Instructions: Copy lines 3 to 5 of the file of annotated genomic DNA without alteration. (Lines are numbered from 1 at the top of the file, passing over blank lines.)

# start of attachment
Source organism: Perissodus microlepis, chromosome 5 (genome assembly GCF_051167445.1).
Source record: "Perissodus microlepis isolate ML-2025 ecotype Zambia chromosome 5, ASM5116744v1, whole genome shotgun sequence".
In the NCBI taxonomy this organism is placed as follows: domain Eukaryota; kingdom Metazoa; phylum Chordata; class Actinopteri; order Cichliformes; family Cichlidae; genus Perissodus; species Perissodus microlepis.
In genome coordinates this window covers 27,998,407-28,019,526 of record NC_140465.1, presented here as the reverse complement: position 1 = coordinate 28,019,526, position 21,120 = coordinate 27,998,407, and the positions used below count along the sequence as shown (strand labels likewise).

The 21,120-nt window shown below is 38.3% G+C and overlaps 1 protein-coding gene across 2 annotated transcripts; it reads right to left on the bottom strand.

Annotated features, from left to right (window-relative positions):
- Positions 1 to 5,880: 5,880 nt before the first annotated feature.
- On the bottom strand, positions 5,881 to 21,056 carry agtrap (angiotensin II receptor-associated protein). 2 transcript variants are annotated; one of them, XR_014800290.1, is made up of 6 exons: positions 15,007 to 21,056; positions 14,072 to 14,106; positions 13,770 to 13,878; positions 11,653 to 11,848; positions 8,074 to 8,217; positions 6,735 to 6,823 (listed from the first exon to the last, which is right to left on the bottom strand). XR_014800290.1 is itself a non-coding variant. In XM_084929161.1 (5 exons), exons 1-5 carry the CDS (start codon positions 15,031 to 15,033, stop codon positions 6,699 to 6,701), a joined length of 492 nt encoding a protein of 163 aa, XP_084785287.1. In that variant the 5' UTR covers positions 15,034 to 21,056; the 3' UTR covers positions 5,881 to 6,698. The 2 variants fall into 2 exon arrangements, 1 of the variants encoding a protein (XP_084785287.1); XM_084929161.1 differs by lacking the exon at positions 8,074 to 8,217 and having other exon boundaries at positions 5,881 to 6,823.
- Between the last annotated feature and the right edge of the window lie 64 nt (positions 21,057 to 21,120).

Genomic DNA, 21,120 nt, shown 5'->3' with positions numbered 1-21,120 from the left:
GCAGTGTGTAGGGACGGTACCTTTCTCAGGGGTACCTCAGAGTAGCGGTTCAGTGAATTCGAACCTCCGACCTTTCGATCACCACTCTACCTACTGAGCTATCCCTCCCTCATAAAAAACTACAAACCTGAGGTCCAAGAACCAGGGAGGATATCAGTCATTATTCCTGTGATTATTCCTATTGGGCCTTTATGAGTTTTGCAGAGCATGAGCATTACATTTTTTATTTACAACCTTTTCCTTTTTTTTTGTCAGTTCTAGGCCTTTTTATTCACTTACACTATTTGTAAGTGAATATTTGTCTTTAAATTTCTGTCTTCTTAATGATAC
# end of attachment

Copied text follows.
In the NCBI taxonomy this organism is placed as follows: domain Eukaryota; kingdom Metazoa; phylum Chordata; class Actinopteri; order Cichliformes; family Cichlidae; genus Perissodus; species Perissodus microlepis.
In genome coordinates this window covers 27,998,407-28,019,526 of record NC_140465.1, presented here as the reverse complement: position 1 = coordinate 28,019,526, position 21,120 = coordinate 27,998,407, and the positions used below count along the sequence as shown (strand labels likewise).

The 21,120-nt window shown below is 38.3% G+C and overlaps 1 protein-coding gene across 2 annotated transcripts; it reads right to left on the bottom strand.